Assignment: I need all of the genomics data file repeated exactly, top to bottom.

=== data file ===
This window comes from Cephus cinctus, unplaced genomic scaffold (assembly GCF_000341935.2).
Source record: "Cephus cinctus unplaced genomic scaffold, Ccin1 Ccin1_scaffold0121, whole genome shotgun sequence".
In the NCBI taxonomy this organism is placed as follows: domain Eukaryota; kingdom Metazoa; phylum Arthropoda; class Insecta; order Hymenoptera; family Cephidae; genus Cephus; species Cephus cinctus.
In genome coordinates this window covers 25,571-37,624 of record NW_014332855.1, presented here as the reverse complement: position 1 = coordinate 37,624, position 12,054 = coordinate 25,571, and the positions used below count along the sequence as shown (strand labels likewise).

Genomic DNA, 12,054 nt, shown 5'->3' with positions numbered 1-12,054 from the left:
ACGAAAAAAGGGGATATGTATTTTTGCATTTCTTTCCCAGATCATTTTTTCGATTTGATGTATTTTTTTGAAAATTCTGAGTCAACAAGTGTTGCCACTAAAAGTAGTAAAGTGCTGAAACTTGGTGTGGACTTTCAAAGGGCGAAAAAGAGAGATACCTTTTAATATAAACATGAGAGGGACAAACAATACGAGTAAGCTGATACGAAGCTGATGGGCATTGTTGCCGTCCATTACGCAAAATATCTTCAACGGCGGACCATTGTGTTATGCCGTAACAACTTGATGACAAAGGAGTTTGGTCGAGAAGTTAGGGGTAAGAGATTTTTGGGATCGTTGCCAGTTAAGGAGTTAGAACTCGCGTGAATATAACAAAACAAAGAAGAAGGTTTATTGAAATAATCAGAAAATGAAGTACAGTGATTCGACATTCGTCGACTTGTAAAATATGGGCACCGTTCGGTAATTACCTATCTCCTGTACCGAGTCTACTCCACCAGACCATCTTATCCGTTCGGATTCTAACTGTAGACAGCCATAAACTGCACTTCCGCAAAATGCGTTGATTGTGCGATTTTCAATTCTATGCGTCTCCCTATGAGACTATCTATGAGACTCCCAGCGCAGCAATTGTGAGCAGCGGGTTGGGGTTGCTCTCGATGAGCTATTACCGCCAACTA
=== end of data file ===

This window comes from Cephus cinctus, unplaced genomic scaffold (assembly GCF_000341935.2).
Source record: "Cephus cinctus unplaced genomic scaffold, Ccin1 Ccin1_scaffold0121, whole genome shotgun sequence".
In the NCBI taxonomy this organism is placed as follows: domain Eukaryota; kingdom Metazoa; phylum Arthropoda; class Insecta; order Hymenoptera; family Cephidae; genus Cephus; species Cephus cinctus.
In genome coordinates this window covers 25,571-37,624 of record NW_014332855.1, presented here as the reverse complement: position 1 = coordinate 37,624, position 12,054 = coordinate 25,571, and the positions used below count along the sequence as shown (strand labels likewise).

Genomic DNA, 12,054 nt, shown 5'->3' with positions numbered 1-12,054 from the left:
ACGAAAAAAGGGGATATGTATTTTTGCATTTCTTTCCCAGATCATTTTTTCGATTTGATGTATTTTTTTGAAAATTCTGAGTCAACAAGTGTTGCCACTAAAAGTAGTAAAGTGCTGAAACTTGGTGTGGACTTTCAAAGGGCGAAAAAGAGAGATACCTTTTAATATAAACATGAGAGGGACAAACAATACGAGTAAGCTGATACGAAGCTGATGGGCATTGTTGCCGTCCATTACGCAAAATATCTTCAACGGCGGACCATTGTGTTATGCCGTAACAACTTGATGACAAAGGAGTTTGGTCGAGAAGTTAGGGGTAAGAGATTTTTGGGATCGTTGCCAGTTAAGGAGTTAGAACTCGCGTGAATATAACAAAACAAAGAAGAAGGTTTATTGAAATAATCAGAAAATGAAGTACAGTGATTCGACATTCGTCGACTTGTAAAATATGGGCACCGTTCGGTAATTACCTATCTCCTGTACCGAGTCTACTCCACCAGACCATCTTATCCGTTCGGATTCTAACTGTAGACAGCCATAAACTGCACTTCCGCAAAATGCGTTGATTGTGCGATTTTCAATTCTATGCGTCTCCCTATGAGACTATCTATGAGACTCCCAGCGCAGCAATTGTGAGCAGCGGGTTGGGGTTGCTCTCGATGAGCTATTACCGCCAACTA